B.B. King – Truly the King of the Blues

B.B. King is one of those names one would recognize even if you aren’t a fan of the blues.  After all, he’s won numerous Grammy awards, been inducted into the Rock and Roll Hall of Fame and recorded several unforgettable tracks, not the least his 1969 hit “The Thrill is Gone.” In fact, even non-blues fans recognize the name Lucille – that’s B.B. King’s signature black Gibson guitar that is as much a part of his legacy as his seven decades of recorded material.   And it goes without saying that his string-bending technique has influenced future generations of blues and rock and roll guitarists.

Riley B. King was born to Albert (no relation to the bluesman of the same name) and Nora King on September 16, 1925, in Itta Bena, Mississippi.  He spent his early life under his grandmother’s watchful eye, and developed a love for music early on in life.  He sang in the church choir and started playing guitar at the age of 12.  Fellow Delta bluesman Bukka White was King’s cousin, and it was through him that he learned the nuances of blues guitar.  He earned his nickname following a stint at Memphis-based radio station WDIA, where he hosted his own ten-minute program, King’s Spot.  King was originally dubbed the Beale Street Blues Boy, which was shortened to Blues Boy, then finally to the nickname we all recognize to this very day – B.B.  As for Lucille, King had forgotten his $30 Gibson electric guitar inside a burning dance hall in Arkansas, and a day after he retrieved his precious axe, he learned that the fire was started by two men fighting over a woman named Lucille. 

As a recording artist and performer, King was prolific right from the get-go, starting in 1949 with Nashville record label Bullet.  The next two decades would see King play venues across the United States, from big-name theaters in the major cities to small-town juke joints.  King was so prolific as a live performer that he played an astonishing 342 gigs in 1956!  As for his recorded material, King released countless albums and singles between 1949 and 1969, topping the R&B singles charts with “3 O’Clock Blues” (1951), “Please Love Me” (1953) and “You Upset Me” (1954).  However, it was the song “The Thrill is Gone” that gave King his biggest success ever.  Released in December 1969, “The Thrill is Gone” peaked at #3 on the R&B charts, but was most notable for reaching #15 on the Billboard Hot 100 Pop singles charts early in 1970.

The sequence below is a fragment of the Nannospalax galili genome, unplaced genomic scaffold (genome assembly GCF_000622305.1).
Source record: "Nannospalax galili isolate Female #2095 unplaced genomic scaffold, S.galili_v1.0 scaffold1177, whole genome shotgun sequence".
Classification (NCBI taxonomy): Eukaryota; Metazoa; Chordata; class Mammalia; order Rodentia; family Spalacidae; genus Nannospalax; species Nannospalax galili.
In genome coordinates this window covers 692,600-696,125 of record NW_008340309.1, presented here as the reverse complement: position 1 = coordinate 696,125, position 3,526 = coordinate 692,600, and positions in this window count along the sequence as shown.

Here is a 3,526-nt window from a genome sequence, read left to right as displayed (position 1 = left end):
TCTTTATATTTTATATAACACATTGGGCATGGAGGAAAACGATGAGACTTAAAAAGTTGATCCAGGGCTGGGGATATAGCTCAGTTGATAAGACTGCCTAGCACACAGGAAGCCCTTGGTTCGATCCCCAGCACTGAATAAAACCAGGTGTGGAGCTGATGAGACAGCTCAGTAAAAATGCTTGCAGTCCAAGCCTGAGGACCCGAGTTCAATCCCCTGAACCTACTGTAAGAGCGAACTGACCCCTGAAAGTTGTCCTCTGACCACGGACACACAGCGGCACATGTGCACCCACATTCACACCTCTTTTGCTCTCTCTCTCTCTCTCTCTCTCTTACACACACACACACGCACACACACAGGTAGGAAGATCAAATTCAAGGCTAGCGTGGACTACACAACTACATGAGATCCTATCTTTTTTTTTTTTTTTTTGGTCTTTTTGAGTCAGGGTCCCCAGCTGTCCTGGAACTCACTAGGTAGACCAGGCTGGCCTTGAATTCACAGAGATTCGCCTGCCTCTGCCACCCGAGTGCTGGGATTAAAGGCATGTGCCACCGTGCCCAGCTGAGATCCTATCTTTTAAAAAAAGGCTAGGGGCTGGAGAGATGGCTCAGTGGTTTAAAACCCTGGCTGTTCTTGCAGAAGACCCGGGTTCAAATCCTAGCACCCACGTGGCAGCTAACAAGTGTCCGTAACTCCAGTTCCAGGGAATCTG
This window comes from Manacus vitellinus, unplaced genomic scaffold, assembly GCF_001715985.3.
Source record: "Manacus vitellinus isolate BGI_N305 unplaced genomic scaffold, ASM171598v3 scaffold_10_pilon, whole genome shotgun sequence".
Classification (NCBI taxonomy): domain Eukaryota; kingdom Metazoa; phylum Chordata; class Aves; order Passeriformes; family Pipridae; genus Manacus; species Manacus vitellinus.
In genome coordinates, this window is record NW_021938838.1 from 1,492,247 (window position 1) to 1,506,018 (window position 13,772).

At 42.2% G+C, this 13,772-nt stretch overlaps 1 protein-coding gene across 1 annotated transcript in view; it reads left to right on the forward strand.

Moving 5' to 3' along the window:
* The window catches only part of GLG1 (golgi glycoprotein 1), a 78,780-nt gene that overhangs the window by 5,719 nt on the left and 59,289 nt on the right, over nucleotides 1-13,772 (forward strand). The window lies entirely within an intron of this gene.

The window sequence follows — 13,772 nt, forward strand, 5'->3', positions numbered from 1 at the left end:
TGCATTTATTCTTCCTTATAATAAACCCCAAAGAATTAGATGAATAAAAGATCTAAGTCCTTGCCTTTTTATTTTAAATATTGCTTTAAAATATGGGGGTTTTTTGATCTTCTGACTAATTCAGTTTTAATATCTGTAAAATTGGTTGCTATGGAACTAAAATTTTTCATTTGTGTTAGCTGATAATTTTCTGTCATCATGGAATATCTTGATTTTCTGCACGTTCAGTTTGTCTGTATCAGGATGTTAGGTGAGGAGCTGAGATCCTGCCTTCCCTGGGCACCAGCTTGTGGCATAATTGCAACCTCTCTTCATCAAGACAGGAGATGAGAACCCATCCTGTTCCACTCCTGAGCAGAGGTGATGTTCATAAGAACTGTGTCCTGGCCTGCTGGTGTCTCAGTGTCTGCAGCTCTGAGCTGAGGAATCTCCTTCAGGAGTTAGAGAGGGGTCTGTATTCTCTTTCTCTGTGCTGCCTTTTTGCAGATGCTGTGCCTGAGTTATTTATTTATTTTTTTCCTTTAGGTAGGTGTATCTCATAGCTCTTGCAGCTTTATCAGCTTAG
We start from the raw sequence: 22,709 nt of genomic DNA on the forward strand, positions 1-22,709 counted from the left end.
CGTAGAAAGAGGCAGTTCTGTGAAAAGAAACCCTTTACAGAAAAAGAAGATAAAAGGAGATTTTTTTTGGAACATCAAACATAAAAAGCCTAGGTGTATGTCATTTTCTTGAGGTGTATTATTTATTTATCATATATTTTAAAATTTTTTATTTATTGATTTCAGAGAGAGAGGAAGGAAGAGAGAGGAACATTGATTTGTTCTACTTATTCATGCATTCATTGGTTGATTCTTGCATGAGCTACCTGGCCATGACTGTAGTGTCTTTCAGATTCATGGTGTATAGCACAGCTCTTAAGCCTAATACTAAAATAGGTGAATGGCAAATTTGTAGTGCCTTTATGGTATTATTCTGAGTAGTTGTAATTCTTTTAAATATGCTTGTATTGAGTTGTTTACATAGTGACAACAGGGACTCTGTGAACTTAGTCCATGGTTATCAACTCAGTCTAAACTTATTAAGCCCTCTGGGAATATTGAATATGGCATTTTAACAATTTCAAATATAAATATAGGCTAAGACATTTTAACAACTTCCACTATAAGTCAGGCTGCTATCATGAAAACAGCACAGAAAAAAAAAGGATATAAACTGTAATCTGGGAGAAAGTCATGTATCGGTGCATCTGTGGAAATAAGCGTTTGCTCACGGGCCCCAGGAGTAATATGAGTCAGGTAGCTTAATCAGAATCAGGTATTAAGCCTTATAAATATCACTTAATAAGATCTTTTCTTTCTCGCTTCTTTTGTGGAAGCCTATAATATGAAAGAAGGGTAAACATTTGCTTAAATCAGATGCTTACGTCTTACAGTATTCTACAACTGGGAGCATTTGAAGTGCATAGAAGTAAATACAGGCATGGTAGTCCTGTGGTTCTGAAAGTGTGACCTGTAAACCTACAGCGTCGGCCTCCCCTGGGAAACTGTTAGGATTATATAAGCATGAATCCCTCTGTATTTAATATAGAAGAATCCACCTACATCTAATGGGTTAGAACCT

The ‘70s and ‘80s would see King finally accepted by the mainstream music world, as the hits and albums kept coming.  And age would prove not to be a hindrance to King, as he continued spending most days of the year performing.  King would ostensibly embark on his “farewell tour” of Europe in 2006, but it wasn’t long before he returned as an active performer.  Though not as active as he was as a younger man, King has most recently made appearances at the 2011 Glastonbury Music Festival and embarked on yet another tour of Europe.  Who knows when B.B. King will finally hang Lucille up, enjoy retirement and look back on all those decades of great music with a smile on his face?  By the looks of it, the King of the Blues doesn’t plan to retire his throne anytime soon.